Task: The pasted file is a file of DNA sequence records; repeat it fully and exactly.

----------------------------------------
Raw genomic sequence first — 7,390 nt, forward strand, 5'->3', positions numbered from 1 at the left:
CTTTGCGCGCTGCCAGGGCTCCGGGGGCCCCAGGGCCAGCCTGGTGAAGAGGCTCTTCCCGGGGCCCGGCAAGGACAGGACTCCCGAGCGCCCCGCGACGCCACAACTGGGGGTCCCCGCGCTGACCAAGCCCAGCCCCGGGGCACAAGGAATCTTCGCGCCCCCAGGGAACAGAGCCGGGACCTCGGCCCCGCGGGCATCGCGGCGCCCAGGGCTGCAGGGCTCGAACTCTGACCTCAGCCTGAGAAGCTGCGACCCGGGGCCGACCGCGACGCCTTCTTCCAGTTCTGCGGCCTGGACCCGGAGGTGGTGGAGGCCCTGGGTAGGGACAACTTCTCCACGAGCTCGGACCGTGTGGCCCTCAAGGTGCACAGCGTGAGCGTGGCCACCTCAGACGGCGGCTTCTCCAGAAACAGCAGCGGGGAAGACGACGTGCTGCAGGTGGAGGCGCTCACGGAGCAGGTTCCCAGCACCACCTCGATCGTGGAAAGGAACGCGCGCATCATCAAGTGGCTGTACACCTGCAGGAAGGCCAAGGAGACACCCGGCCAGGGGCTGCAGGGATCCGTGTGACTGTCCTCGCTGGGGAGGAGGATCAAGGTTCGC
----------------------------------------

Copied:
Raw genomic sequence first — 7,390 nt, forward strand, 5'->3', positions numbered from 1 at the left:
CTTTGCGCGCTGCCAGGGCTCCGGGGGCCCCAGGGCCAGCCTGGTGAAGAGGCTCTTCCCGGGGCCCGGCAAGGACAGGACTCCCGAGCGCCCCGCGACGCCACAACTGGGGGTCCCCGCGCTGACCAAGCCCAGCCCCGGGGCACAAGGAATCTTCGCGCCCCCAGGGAACAGAGCCGGGACCTCGGCCCCGCGGGCATCGCGGCGCCCAGGGCTGCAGGGCTCGAACTCTGACCTCAGCCTGAGAAGCTGCGACCCGGGGCCGACCGCGACGCCTTCTTCCAGTTCTGCGGCCTGGACCCGGAGGTGGTGGAGGCCCTGGGTAGGGACAACTTCTCCACGAGCTCGGACCGTGTGGCCCTCAAGGTGCACAGCGTGAGCGTGGCCACCTCAGACGGCGGCTTCTCCAGAAACAGCAGCGGGGAAGACGACGTGCTGCAGGTGGAGGCGCTCACGGAGCAGGTTCCCAGCACCACCTCGATCGTGGAAAGGAACGCGCGCATCATCAAGTGGCTGTACACCTGCAGGAAGGCCAAGGAGACACCCGGCCAGGGGCTGCAGGGATCCGTGTGACTGTCCTCGCTGGGGAGGAGGATCAAGGTTCGC